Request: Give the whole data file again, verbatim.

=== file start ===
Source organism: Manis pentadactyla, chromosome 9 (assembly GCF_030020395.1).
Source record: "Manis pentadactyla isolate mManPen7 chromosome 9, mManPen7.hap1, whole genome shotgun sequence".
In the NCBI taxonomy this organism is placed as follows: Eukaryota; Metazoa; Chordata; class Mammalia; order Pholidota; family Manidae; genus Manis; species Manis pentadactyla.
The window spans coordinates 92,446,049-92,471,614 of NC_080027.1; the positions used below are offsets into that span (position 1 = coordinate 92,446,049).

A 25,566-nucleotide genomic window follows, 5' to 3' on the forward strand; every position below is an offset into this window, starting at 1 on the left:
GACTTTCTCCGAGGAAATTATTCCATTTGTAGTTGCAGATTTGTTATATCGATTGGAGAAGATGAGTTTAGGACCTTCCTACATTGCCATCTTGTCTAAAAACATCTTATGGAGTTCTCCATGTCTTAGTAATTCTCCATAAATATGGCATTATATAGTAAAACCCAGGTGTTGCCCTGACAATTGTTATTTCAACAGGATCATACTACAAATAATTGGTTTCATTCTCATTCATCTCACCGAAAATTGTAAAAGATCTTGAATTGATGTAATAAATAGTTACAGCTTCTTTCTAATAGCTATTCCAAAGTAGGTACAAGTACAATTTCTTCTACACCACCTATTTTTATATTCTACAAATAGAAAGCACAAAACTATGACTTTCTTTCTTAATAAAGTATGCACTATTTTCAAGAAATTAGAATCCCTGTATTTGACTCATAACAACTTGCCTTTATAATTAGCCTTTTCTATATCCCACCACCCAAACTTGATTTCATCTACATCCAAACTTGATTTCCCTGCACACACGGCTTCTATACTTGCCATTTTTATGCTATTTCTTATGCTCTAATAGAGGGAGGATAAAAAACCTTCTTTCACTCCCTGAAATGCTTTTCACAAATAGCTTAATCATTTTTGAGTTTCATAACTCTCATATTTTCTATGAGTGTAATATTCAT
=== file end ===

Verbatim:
Source organism: Manis pentadactyla, chromosome 9 (assembly GCF_030020395.1).
Source record: "Manis pentadactyla isolate mManPen7 chromosome 9, mManPen7.hap1, whole genome shotgun sequence".
In the NCBI taxonomy this organism is placed as follows: Eukaryota; Metazoa; Chordata; class Mammalia; order Pholidota; family Manidae; genus Manis; species Manis pentadactyla.
The window spans coordinates 92,446,049-92,471,614 of NC_080027.1; the positions used below are offsets into that span (position 1 = coordinate 92,446,049).

A 25,566-nucleotide genomic window follows, 5' to 3' on the forward strand; every position below is an offset into this window, starting at 1 on the left:
GACTTTCTCCGAGGAAATTATTCCATTTGTAGTTGCAGATTTGTTATATCGATTGGAGAAGATGAGTTTAGGACCTTCCTACATTGCCATCTTGTCTAAAAACATCTTATGGAGTTCTCCATGTCTTAGTAATTCTCCATAAATATGGCATTATATAGTAAAACCCAGGTGTTGCCCTGACAATTGTTATTTCAACAGGATCATACTACAAATAATTGGTTTCATTCTCATTCATCTCACCGAAAATTGTAAAAGATCTTGAATTGATGTAATAAATAGTTACAGCTTCTTTCTAATAGCTATTCCAAAGTAGGTACAAGTACAATTTCTTCTACACCACCTATTTTTATATTCTACAAATAGAAAGCACAAAACTATGACTTTCTTTCTTAATAAAGTATGCACTATTTTCAAGAAATTAGAATCCCTGTATTTGACTCATAACAACTTGCCTTTATAATTAGCCTTTTCTATATCCCACCACCCAAACTTGATTTCATCTACATCCAAACTTGATTTCCCTGCACACACGGCTTCTATACTTGCCATTTTTATGCTATTTCTTATGCTCTAATAGAGGGAGGATAAAAAACCTTCTTTCACTCCCTGAAATGCTTTTCACAAATAGCTTAATCATTTTTGAGTTTCATAACTCTCATATTTTCTATGAGTGTAATATTCAT